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File Protective Claims for Municipal Bond Income Taxable in California

This article is reproduced with permission from Spidell Publishing, Inc.

Marty Dakessian has filed suit in Los Angeles Superior Court on behalf of Robert and Pamela Mass, challenging California’s law that states tax-exempt government bond interest passed through from a mutual fund invested less than 50% in U.S. government obligations or California municipal obligations is taxable for state purposes. The lawsuit means taxpayers who have been paying tax on this income can now file protective refund claims to protect their refund rights if the taxpayers ultimately succeed in this battle.

The California law
Under California Revenue and Taxation Code (R&TC) Section 17145, interest can only be excluded if at least 50% of the assets held by a mutual fund consist of interest-bearing obligations that are tax-free for California purposes. This includes U.S. and California obligations. Thus, if the fund holds less than 50% of these obligations, all distributions are taxable, even though this income is exempt under the U.S. Code and California Constitution. If the fund holds 50% or more in qualifying obligations, the flow-through character of the distributions is retained.

California law requires mutual fund firms and brokerage houses that report interest or dividends from bonds issued by another state that are exempt from federal taxation to file information returns with the California Franchise Tax Board (FTB); so taxpayers who fail to report this income properly will likely receive notices from the FTB.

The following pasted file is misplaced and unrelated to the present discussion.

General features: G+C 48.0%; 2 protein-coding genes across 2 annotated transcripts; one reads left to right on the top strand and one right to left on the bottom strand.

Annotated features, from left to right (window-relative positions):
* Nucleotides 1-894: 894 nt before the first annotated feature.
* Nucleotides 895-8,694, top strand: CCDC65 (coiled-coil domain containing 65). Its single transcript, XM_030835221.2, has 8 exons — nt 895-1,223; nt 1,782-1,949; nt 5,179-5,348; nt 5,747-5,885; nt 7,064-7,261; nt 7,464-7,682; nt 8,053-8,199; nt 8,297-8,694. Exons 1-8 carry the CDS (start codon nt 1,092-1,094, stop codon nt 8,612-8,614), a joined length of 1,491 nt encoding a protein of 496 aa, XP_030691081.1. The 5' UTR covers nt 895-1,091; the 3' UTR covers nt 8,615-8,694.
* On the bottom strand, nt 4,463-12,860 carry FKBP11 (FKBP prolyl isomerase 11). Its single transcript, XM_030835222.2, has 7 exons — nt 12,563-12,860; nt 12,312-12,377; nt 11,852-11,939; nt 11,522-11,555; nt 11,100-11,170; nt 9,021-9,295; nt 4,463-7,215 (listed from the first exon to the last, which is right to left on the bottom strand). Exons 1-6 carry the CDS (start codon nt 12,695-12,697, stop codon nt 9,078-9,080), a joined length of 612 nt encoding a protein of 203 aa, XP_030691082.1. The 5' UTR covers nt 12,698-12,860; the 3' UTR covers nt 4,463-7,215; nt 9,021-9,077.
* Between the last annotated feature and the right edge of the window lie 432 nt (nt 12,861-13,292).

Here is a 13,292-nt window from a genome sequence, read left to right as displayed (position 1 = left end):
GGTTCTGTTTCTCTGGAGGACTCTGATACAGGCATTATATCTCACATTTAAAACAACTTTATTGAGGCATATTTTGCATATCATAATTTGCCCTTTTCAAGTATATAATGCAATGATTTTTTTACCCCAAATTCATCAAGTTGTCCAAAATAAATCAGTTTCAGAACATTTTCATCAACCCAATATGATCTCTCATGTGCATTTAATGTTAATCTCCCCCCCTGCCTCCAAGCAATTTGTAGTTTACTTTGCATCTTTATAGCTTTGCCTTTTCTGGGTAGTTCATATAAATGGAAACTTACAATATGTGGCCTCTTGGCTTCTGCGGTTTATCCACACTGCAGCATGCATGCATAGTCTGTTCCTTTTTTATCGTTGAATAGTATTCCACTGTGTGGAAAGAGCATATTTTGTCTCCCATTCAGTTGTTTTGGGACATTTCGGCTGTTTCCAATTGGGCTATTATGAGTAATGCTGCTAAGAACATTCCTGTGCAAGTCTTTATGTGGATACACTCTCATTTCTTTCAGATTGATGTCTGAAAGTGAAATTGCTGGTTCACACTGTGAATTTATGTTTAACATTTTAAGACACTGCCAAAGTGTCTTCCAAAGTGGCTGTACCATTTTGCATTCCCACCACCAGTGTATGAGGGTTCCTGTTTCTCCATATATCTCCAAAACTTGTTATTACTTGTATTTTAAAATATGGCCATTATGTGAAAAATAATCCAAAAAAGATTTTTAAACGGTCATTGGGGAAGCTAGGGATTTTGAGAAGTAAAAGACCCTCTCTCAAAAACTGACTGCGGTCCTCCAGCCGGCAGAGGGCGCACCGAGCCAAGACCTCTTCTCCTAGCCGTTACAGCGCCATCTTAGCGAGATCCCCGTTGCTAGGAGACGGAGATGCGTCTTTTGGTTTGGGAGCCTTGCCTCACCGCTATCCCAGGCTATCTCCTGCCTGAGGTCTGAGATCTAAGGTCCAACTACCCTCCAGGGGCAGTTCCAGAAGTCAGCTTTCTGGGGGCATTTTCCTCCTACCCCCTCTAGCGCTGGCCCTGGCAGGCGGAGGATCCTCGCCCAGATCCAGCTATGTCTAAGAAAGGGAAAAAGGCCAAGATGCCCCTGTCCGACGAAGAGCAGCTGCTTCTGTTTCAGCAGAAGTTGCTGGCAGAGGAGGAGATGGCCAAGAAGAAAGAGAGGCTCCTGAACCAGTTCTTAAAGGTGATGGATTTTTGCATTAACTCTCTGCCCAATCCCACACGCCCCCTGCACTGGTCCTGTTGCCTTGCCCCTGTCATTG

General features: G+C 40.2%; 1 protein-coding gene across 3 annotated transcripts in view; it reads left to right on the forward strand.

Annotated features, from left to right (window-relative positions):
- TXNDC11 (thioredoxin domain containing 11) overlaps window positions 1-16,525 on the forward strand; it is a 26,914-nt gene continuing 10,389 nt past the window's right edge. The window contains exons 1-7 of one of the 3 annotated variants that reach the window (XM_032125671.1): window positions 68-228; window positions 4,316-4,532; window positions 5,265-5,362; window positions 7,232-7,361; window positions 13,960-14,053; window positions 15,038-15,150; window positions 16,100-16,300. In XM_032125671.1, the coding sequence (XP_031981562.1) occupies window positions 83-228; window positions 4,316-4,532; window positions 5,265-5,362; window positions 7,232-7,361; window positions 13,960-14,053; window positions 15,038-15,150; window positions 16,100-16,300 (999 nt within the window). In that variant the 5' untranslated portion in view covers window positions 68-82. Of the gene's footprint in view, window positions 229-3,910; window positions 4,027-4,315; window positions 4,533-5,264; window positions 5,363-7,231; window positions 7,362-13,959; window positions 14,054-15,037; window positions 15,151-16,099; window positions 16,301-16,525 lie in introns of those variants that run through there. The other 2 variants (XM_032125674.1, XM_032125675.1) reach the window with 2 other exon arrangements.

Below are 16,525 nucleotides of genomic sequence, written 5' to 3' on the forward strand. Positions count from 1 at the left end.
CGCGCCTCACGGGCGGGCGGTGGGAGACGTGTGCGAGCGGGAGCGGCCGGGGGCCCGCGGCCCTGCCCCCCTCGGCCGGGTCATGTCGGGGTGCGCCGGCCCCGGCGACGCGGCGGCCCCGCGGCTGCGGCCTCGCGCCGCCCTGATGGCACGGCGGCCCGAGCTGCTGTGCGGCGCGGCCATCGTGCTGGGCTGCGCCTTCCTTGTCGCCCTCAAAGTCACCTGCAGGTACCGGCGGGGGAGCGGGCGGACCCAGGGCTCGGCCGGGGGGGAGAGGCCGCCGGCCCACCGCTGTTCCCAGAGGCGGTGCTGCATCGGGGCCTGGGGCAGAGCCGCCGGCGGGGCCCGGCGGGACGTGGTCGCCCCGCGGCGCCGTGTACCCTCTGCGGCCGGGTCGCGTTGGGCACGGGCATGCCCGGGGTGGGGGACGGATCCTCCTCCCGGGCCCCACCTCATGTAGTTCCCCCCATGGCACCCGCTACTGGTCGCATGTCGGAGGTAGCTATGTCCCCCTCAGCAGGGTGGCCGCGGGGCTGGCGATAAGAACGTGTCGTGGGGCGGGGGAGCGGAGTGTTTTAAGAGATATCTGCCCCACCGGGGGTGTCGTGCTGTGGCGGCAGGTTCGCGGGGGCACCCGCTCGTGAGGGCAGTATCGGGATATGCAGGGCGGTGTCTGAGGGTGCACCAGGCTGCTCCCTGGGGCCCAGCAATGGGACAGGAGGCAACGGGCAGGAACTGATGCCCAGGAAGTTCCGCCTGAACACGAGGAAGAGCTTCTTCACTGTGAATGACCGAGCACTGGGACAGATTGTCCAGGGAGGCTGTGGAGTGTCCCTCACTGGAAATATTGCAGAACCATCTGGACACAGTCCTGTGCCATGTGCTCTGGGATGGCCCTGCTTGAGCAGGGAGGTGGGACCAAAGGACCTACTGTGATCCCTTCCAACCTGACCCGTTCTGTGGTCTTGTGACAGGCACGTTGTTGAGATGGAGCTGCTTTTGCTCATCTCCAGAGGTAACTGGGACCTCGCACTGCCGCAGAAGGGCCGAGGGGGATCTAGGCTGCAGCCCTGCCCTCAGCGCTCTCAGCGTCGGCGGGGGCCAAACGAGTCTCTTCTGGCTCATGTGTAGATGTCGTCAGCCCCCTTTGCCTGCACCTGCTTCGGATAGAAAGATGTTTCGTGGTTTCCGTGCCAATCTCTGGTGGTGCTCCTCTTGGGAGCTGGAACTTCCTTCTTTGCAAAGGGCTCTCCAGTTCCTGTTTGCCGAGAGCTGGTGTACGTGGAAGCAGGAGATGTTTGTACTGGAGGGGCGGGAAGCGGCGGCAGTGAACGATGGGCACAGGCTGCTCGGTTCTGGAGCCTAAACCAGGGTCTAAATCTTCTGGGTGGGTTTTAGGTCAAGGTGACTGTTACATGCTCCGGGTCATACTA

Filing protective claims
If the taxpayer has paid tax on California-exempt muni bond income, the taxpayer could be entitled to refunds when the dust settles in this case. In order to protect those refund rights, file protective refund claims now.

A refund claim must be made prior to the expiration of the later of:

  • Four years from the date a return was timely filed, including extensions;
  • Four years from the last day prescribed for filing the return, determined without regard to any extensions; or
  • One year from the date of overpayment.

Currently, the FTB has not established any special procedures for accepting these protective refund claims. At this point, the FTB recommends that taxpayers follow the instructions for filing a protective claim on Form 540X, Amended Individual Income Tax Return:

  • Write “PROTECTIVE CLAIM” in red ink at the top of the completed form; and
  • On Part II, Line 5, specify that the claim is being filed in reference to the pending litigation in Ronald & Pamela Mass v. FTB, Los Angeles Superior Court, Case No. BC627648.

These claims will remain on hold until there is a final resolution of the case.

For more information about this article, please contact our tax professionals at or toll free at 844.4WINDES (844.494.6337).
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